The [Hanseatic League] were not German merchants; they were a corporation of trading oligarchs, hailing from a number of North Sea and Baltic towns. Far from “nationalizing” German economic life, the [Hanseatic League] deliberately cut off the hinterland from trade. The trade of Antwerp or Hamburg, Venice or Lyons, was in no way Dutch or German, Italian or French. London was no exception: it was as little “English” as Luebeck was “German.” The trade map of Europe in this period should rightly show only towns, and leave blank the countryside—it might as well have not existed as far as organized trade was concerned. P. 66.

The third kind of market, the internal market, is a deliberate creation of the nation-state. As Polanyi explains it, the towns worked to maintain the separation between long distance and local markets, as a matter of self-protection of the town and of the town officials and elites. They feared the destructive impact of mobile capital on their existing institutions, and on their prerogatives and status.

Deliberate action of the state in the fifteenth and sixteenth centuries foisted the mercantile system on the fiercely protectionist towns and principalities. Mercantilism destroyed the outworn particularism of local and intermunicipal trading by breaking down the barriers separating these two types of noncompetitive commerce and thus clearing the way for a national market which increasingly ignored the distinction between town and countryside as well as that between the various towns and provinces. P. 68-9.

This classification of markets by their reach is convenient for the story Polanyi is telling, but there are modern counterparts. In many cities around the country, but especially in Europe, say Paris, there are local market streets, where you can find your daily food and your minor needs, like a plate to replace the one that mysteriously broke. There are weekly or bi-weekly markets where you can find all sorts of things, from a sweater to a giant vat of choucroute garnie, with nearly black juniper berries punctuating the Toulouse sausages and the hunks of pork. These are just like the local markets Polany describes, and just as important to daily life in these otherwise impersonal cities.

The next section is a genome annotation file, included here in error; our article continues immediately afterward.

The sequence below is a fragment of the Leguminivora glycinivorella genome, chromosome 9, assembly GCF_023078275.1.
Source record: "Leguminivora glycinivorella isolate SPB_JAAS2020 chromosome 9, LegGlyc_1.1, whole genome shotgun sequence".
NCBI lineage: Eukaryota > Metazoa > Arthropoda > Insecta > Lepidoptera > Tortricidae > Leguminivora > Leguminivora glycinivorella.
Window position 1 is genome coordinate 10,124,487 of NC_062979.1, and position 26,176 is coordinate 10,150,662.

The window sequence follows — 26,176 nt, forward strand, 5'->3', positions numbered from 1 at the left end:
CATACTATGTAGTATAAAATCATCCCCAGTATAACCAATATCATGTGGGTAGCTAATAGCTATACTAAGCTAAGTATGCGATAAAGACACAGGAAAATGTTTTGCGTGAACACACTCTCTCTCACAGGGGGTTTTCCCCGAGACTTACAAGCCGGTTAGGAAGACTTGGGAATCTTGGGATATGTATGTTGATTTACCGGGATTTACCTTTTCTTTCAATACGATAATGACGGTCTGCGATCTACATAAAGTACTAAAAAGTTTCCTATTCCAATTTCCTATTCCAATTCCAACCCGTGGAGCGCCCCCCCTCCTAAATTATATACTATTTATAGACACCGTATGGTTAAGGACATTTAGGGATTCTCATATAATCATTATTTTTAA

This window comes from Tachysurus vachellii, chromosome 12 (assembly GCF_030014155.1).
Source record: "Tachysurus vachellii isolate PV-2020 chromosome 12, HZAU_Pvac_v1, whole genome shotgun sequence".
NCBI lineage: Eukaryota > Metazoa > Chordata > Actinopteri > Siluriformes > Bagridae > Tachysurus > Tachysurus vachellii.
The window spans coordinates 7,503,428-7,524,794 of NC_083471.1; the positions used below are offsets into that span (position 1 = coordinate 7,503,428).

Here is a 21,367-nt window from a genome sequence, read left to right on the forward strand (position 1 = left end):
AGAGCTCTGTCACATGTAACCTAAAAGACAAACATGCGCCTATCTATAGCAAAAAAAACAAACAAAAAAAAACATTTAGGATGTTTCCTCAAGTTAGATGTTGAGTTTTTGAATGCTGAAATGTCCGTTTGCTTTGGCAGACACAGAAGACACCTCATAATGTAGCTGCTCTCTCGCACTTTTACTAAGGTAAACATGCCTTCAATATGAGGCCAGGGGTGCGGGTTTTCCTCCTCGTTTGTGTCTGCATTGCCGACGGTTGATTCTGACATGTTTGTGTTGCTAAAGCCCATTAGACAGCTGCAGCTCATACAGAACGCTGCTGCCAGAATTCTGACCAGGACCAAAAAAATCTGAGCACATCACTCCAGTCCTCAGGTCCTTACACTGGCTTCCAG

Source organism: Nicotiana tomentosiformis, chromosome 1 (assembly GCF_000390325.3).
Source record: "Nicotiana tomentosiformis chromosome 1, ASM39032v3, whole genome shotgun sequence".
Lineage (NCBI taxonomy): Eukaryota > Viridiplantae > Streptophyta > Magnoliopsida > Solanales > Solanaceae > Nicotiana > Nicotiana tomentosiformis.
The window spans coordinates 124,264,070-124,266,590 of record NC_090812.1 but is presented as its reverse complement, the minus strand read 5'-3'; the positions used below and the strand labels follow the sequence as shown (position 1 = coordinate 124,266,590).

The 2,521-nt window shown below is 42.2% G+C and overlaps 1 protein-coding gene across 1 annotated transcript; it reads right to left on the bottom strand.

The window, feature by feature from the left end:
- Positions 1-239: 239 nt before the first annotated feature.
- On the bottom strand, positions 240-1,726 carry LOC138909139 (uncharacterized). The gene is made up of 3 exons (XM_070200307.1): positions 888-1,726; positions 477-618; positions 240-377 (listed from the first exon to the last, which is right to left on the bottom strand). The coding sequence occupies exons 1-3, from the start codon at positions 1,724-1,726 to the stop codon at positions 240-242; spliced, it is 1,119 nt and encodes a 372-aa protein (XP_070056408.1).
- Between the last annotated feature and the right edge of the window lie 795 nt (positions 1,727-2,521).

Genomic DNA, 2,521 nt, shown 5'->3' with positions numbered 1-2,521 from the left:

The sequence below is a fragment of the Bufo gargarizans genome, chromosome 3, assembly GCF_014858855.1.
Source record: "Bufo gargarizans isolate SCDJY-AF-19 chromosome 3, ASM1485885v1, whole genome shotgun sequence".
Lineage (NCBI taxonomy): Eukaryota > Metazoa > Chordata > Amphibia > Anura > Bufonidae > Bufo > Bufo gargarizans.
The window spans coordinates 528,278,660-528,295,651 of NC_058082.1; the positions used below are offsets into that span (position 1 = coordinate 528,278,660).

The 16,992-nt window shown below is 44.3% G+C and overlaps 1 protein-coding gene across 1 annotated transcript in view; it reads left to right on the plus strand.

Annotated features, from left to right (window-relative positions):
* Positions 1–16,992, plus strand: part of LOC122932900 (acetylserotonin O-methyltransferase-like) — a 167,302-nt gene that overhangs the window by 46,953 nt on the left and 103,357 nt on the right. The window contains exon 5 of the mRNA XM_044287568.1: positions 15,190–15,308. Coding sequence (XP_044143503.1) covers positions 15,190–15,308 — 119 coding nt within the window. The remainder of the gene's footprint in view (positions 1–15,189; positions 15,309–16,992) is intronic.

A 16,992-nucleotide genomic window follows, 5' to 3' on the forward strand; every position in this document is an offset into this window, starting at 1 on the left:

Scattered throughout the city, there are stores focused on specific area of France, Auvergne butchers, stores selling Charolais beef, Perigord stores, with their jars and cans of confit du canard, and many others, wine shops specializing in Champagnes or wines from Burgundy. These stores connect people to their roots in the country, and might be regarded as internal markets.

In the wealthier parts of the city there are other kinds of markets. You can find African, Indian and Near Eastern textiles and jewelry, and lots of similar things. There are shops selling Italian shoes and clothes, branded and unbranded. There is fantastic jewelry and jeweled pieces from world makers, and at prices that bug out the eyes. Each of these kinds of stores are grouped together, so that a person searching for antique French furniture only has to visit a few streets to get a good sense of what is available. This view of consumer culture reinforces Polanyi’s view that a market is a place.

Of course, standard economics rejects this simple definition. Here’s a typical reaction, from Santhi Hejeebu & Deirdre McCloskey (H/T commenter Alan)

…Polanyi never got over the noneconomist’s inclination to think of markets as literal marketplaces, rather than relationships among people in many different places…

The authors are both economists, so this is not a mistake. Their definition of a market is “relationships among people in many different places. Let’s try an example. In BKB Properties, LLC v. SunTrust Bank, (MD Tenn. 2011) the owners of the plaintiff wanted a fixed rate loan from SunTrust Bank to build a new building for their car dealership. SunTrust would only agree to a floating rate loan, and offered to sell plaintiff an interest rate swap to create a synthetic fixed rate. Plaintiff agreed. Several years later, when interest rates fell in the wake of the Great Crash, BKB’s owners wanted to refinance the note, and when SunTrust refused, plaintiff exercised its right of prepayment. SunTrust refused to accept the prepayment and release the mortgage on the land unless the plaintiff paid a stiff penalty to cancel the interest rate swap, which had a 10 year term, while the note was prepayable. The Court ruled for SunTrust, saying that this is just a routine contract case, and that the parties are assumed to understand the terms of the documents they signed.